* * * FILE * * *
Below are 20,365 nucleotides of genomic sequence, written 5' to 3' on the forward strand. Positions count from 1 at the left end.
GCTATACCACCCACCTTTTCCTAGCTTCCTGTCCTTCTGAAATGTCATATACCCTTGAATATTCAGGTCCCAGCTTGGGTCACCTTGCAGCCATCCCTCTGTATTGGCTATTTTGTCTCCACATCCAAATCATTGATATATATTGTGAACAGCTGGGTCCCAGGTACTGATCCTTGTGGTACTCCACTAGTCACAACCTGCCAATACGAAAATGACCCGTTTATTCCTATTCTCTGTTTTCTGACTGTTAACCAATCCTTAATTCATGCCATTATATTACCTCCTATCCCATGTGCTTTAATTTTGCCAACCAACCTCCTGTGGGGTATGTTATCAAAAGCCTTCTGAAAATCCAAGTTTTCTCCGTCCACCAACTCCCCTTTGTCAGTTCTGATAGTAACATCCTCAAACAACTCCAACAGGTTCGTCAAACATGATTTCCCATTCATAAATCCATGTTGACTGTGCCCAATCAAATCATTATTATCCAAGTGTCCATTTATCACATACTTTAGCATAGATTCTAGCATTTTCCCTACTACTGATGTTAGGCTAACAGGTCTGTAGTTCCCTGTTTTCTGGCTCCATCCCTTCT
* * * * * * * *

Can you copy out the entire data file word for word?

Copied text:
Below are 20,365 nucleotides of genomic sequence, written 5' to 3' on the forward strand. Positions count from 1 at the left end.
GCTATACCACCCACCTTTTCCTAGCTTCCTGTCCTTCTGAAATGTCATATACCCTTGAATATTCAGGTCCCAGCTTGGGTCACCTTGCAGCCATCCCTCTGTATTGGCTATTTTGTCTCCACATCCAAATCATTGATATATATTGTGAACAGCTGGGTCCCAGGTACTGATCCTTGTGGTACTCCACTAGTCACAACCTGCCAATACGAAAATGACCCGTTTATTCCTATTCTCTGTTTTCTGACTGTTAACCAATCCTTAATTCATGCCATTATATTACCTCCTATCCCATGTGCTTTAATTTTGCCAACCAACCTCCTGTGGGGTATGTTATCAAAAGCCTTCTGAAAATCCAAGTTTTCTCCGTCCACCAACTCCCCTTTGTCAGTTCTGATAGTAACATCCTCAAACAACTCCAACAGGTTCGTCAAACATGATTTCCCATTCATAAATCCATGTTGACTGTGCCCAATCAAATCATTATTATCCAAGTGTCCATTTATCACATACTTTAGCATAGATTCTAGCATTTTCCCTACTACTGATGTTAGGCTAACAGGTCTGTAGTTCCCTGTTTTCTGGCTCCATCCCTTCT